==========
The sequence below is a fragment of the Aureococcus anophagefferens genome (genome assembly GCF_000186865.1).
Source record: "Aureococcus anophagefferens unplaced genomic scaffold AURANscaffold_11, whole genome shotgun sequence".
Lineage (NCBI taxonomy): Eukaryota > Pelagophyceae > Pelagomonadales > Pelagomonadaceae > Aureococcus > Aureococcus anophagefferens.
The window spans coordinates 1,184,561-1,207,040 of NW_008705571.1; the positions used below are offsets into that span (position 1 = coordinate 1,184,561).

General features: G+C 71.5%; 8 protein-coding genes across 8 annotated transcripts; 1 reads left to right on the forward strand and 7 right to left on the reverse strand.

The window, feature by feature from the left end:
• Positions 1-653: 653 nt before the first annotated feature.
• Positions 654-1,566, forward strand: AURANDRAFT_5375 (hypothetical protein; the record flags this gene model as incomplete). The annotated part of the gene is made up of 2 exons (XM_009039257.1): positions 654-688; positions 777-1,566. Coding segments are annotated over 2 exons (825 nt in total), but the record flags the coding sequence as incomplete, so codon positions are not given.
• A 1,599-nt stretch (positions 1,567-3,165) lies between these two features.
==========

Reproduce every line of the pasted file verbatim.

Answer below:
The sequence below is a fragment of the Aureococcus anophagefferens genome (genome assembly GCF_000186865.1).
Source record: "Aureococcus anophagefferens unplaced genomic scaffold AURANscaffold_11, whole genome shotgun sequence".
Lineage (NCBI taxonomy): Eukaryota > Pelagophyceae > Pelagomonadales > Pelagomonadaceae > Aureococcus > Aureococcus anophagefferens.
The window spans coordinates 1,184,561-1,207,040 of NW_008705571.1; the positions used below are offsets into that span (position 1 = coordinate 1,184,561).

General features: G+C 71.5%; 8 protein-coding genes across 8 annotated transcripts; 1 reads left to right on the forward strand and 7 right to left on the reverse strand.

The window, feature by feature from the left end:
• Positions 1-653: 653 nt before the first annotated feature.
• Positions 654-1,566, forward strand: AURANDRAFT_5375 (hypothetical protein; the record flags this gene model as incomplete). The annotated part of the gene is made up of 2 exons (XM_009039257.1): positions 654-688; positions 777-1,566. Coding segments are annotated over 2 exons (825 nt in total), but the record flags the coding sequence as incomplete, so codon positions are not given.
• A 1,599-nt stretch (positions 1,567-3,165) lies between these two features.